Well-Being//

Let’s Stop Stigmatizing Mental Health

The conversation has to change.


Step inside the waiting room of a doctor’s office. What do you notice? Despite a strict HIPPA compliant environment, there is a TV playing, magazines and toys available and a generally friendly environment. No matter how uncomfortable one is to enter the doctor’s office, it is an atmosphere which nevertheless strives to put people at ease, calm their nerves and encourage perfect strangers to strike up conversations. As a result, there is little shame that one feels walking into such an environment.

In contrast, when one walks into a mental health office, the experience is quite different. The appearance of “noise machines”, whose whirling sounds fill the air with white noise, creating an atmosphere where conversations should be withheld. It is an environment, where clients are not made to feel comfortable. Thus, when sitting nervously across from others in the waiting room, feelings of awkwardness and shame fill the air. Often, upon completion of the session, the clinician will have a separate door for exiting the building, so clients do not encounter others from the community.

Sadly, instead of breaking the mental-health stigmas, clinicians are the ones perpetuating them by creating such environments. My question is why do we put up this façade? As stigma is one of the greatest barriers to seeking treatment, mental-health facilities should be warm, welcoming and s-free settings.

If, in fact, others from my community are facing similar challenges, would it not benefit us both to share our struggles and successes with one another, rather than each person suffer in isolation? Research on the benefits of mutual-aid shows that the support from people who are facing similar challenges is often greater than the support offered by the professional. Therefore, conversations and interactions should be encouraged.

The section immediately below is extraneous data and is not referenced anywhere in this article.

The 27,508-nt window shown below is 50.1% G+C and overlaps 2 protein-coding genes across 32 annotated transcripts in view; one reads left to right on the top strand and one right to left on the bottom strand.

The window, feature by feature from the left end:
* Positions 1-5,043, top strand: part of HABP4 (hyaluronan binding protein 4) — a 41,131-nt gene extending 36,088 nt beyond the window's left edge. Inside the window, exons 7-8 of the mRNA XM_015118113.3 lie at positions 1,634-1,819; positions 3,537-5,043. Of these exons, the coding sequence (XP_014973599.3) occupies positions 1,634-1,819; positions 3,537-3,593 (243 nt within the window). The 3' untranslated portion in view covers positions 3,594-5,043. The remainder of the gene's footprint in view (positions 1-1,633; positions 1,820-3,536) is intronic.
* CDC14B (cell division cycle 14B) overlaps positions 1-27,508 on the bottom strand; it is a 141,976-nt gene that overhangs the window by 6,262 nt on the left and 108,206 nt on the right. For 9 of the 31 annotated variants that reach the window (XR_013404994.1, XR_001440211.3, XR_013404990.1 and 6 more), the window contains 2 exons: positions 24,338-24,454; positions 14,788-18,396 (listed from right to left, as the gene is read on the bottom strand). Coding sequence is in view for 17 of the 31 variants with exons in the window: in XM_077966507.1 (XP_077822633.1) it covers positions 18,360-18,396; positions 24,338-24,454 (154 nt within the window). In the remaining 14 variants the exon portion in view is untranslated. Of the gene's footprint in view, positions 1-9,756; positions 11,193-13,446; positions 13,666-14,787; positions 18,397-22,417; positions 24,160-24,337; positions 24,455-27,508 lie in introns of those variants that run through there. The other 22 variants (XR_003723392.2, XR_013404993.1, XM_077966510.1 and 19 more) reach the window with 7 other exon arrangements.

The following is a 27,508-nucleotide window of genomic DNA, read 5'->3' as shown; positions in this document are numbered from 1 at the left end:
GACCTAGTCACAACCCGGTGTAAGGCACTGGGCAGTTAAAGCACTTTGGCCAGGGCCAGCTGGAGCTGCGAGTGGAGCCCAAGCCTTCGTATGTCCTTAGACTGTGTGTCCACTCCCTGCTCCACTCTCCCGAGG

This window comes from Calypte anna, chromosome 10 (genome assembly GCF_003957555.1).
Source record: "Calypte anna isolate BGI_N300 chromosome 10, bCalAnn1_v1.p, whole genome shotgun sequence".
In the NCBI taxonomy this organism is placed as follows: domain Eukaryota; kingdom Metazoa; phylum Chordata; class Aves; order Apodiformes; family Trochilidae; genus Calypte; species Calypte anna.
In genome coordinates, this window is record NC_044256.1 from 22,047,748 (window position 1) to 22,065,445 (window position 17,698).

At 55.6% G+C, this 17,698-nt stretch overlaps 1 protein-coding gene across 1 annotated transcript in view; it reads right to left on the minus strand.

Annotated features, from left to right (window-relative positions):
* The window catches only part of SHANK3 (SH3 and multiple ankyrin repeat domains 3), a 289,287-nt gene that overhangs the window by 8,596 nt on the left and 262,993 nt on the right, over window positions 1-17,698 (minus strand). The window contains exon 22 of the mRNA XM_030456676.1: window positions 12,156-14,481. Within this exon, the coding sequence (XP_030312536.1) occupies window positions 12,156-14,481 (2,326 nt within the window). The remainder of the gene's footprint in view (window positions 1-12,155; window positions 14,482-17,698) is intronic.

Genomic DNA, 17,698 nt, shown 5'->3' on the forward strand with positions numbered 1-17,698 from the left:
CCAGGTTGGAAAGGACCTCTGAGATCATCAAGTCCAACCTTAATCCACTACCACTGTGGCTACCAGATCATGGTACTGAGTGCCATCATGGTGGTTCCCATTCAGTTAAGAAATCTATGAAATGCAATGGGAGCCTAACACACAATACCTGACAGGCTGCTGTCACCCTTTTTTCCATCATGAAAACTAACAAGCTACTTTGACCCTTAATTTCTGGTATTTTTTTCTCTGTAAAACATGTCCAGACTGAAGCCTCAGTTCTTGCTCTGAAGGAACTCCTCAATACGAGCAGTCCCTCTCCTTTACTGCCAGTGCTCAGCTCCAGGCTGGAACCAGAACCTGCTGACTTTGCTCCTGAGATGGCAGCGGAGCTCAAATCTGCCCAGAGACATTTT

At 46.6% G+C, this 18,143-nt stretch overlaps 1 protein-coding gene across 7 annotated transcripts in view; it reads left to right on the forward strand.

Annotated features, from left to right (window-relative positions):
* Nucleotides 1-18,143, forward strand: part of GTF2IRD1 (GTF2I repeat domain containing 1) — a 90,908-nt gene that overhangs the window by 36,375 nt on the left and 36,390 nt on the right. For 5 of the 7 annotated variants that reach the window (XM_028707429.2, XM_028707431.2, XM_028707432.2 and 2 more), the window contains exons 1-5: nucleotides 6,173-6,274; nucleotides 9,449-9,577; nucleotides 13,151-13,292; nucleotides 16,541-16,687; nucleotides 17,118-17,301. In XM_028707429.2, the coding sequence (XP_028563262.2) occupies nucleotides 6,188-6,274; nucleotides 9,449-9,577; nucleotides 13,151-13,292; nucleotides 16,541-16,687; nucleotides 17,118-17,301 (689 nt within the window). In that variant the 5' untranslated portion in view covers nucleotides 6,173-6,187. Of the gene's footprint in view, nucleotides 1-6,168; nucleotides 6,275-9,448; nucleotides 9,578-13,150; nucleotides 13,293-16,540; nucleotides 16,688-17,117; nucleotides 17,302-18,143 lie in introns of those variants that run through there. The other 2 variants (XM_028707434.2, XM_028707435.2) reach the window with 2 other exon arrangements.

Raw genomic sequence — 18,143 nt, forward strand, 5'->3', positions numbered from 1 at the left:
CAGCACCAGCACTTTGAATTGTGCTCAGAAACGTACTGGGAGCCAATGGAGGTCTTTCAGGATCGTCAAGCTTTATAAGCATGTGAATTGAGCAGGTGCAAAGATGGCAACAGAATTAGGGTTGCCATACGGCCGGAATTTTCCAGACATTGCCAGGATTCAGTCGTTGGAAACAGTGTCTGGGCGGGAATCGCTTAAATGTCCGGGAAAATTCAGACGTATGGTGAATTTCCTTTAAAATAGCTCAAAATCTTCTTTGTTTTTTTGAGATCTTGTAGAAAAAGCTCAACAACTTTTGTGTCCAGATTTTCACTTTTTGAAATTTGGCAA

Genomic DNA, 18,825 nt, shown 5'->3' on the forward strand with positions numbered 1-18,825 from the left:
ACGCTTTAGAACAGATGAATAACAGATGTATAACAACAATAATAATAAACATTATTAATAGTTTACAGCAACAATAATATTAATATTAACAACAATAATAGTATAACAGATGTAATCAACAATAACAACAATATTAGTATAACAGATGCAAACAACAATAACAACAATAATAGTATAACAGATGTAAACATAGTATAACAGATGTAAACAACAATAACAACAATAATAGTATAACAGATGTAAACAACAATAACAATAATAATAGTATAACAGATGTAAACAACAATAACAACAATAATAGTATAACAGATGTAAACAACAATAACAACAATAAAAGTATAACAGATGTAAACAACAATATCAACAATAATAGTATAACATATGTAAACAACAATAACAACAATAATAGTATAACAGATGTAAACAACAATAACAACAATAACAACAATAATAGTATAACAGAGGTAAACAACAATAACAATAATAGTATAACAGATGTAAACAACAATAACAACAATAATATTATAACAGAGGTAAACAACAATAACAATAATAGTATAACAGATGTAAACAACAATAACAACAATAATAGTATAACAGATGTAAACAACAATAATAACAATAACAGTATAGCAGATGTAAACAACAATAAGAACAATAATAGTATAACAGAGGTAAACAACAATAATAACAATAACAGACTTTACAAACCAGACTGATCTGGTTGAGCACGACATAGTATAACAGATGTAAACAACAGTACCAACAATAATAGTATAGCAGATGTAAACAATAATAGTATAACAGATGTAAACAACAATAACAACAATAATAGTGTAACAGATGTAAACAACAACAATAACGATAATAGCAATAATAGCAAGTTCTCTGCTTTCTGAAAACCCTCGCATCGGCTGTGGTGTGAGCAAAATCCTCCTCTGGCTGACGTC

While professional help should never be overlooked, we should stop exacerbating the stigmas that are fueled in the waiting room. I would ask fellow mental-health providers to discuss stigma with their clients and help them recognize that there is no shame in seeking support. If anything, it takes great courage to stand up and admit that one needs help.

It is for that reason that I am proud to work with many of my clients remotely, offering sessions over the phone or video-chat. This allows them to feel most comfortable and have complete access to exploring various means of support, without the many barriers and challenges that the industry has created.

Let us begin to look at mental health services in the same way that we view physical health. Just as everyone needs to visit a doctor from time to time, so too, during the roller coaster that is life, we will all need some professional mental health support — and there is no shame in seeking it.

Originally published at medium.com

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